I have given the AR(1) process as followed: $$ y_t = \phi y_{t-1} + e_t $$ where $$ e_t \sim WN(0,\sigma^2)$$ I need to prove that $$ cov(y_t,y_{t-j}) = \phi^j \sigma^2[1 + \sigma^2 + (\sigma^2)^2 + ...+ (\sigma^2)^{t-1-j}]$$ This is a nonstationary process.
I don't really know where to start at except for the expansion of the AR(1) process. Any help would be appreciated. Thank you guys.

  • $\begingroup$ The last equation looks suspicious. There is $j$ on the right hand side but not on the left hand side. Also, why is the process nonstationary? Is $\phi \geqslant 1$? $\endgroup$ – Richard Hardy Sep 6 '15 at 10:14
  • $\begingroup$ that was a typo the j is supposed to be on the otherside too (fixed) and there is not restriction on $$phi < 1 $$ $\endgroup$ – Tan Nguyen Sep 6 '15 at 11:36
  • $\begingroup$ Have you checked related questions on this site? What about this one or this one? $\endgroup$ – Richard Hardy Sep 6 '15 at 12:16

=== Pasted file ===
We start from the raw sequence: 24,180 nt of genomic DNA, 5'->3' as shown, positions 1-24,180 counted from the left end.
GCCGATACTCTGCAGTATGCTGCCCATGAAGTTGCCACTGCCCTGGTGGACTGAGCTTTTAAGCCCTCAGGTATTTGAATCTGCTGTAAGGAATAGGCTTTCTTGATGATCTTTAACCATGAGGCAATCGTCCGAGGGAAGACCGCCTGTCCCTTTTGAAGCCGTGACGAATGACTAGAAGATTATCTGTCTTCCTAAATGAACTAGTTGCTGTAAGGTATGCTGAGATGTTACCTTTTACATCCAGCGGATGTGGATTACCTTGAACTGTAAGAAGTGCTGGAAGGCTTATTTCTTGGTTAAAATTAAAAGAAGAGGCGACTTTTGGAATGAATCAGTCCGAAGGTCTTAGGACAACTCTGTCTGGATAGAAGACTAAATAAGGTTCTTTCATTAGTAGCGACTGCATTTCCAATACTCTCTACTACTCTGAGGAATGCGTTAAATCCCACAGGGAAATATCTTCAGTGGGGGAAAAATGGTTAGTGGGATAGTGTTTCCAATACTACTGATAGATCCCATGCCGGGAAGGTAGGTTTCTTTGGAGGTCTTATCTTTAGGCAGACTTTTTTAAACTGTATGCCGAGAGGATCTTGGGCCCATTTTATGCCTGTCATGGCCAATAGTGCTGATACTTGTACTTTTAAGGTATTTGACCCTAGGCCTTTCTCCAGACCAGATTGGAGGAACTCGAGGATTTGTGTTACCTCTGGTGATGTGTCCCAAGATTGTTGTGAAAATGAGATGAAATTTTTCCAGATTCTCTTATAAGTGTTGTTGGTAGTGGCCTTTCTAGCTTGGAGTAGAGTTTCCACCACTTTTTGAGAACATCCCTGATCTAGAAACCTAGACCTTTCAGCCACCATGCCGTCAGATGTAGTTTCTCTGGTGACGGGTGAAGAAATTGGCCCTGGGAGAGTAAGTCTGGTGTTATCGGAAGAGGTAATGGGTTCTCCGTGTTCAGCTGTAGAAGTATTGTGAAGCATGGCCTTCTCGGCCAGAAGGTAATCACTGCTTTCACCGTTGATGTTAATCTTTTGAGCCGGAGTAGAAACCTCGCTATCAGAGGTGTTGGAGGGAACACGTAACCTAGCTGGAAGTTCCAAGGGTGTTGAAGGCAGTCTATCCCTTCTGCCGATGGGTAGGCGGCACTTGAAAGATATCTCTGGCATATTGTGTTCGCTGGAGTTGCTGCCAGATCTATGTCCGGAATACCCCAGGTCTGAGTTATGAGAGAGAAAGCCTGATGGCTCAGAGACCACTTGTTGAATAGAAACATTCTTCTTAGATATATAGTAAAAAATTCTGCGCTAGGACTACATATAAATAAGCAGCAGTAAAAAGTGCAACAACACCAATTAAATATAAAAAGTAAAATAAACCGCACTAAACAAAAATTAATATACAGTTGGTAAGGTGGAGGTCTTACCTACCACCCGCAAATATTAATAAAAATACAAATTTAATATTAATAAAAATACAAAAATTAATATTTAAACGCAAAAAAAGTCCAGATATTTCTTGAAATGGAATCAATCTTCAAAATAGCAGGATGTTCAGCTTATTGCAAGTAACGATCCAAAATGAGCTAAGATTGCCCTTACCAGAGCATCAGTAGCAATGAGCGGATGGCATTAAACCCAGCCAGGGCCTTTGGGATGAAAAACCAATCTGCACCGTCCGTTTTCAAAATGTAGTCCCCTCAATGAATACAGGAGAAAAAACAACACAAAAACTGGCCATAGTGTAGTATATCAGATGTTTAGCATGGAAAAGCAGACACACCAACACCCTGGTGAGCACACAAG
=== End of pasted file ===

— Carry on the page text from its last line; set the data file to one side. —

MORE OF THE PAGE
• $\begingroup$ I cannot see how this is correct. Any innocent-looking side assumption? $\endgroup$ – Alecos Papadopoulos Sep 8 '15 at 1:17

The expression cannot be correct. The correct one is

$${\rm Cov}(y_t,y_{t-j}) = \phi^j \sigma^2[1 + \phi^2 + (\phi^2)^2 + ...+ (\phi^2)^{t-1-j}]$$

How can we prove it (show it actually, there is no "proof" involved)? Well,

$$y_t = \phi y_{t-1} + e_t \\ \implies y_t = \sum_{k=1}^t\phi^{t-k}e_k \\ \implies y_{t-j} = \sum_{k=1}^{t-j}\phi^{t-j-k}e_k \\$$


$${\rm Cov}(y_t,y_{t-j}) = E\left[\left(\sum_{k=1}^t\phi^{t-k}e_k\right)\left(\sum_{k=1}^{t-j}\phi^{t-j-k}e_k\right)\right]$$

Hmmm... the first sum contains errors that lie "in the future" of the second sum... some breaking up of the sums will do it, don't you think? Be careful with the indices, it's all that matters here.

Signal when you solved it.

| cite | improve this answer | |

Your Answer

By clicking “Post Your Answer”, you agree to our terms of service, privacy policy and cookie policy

Not the answer you're looking for? Browse other questions tagged or ask your own question.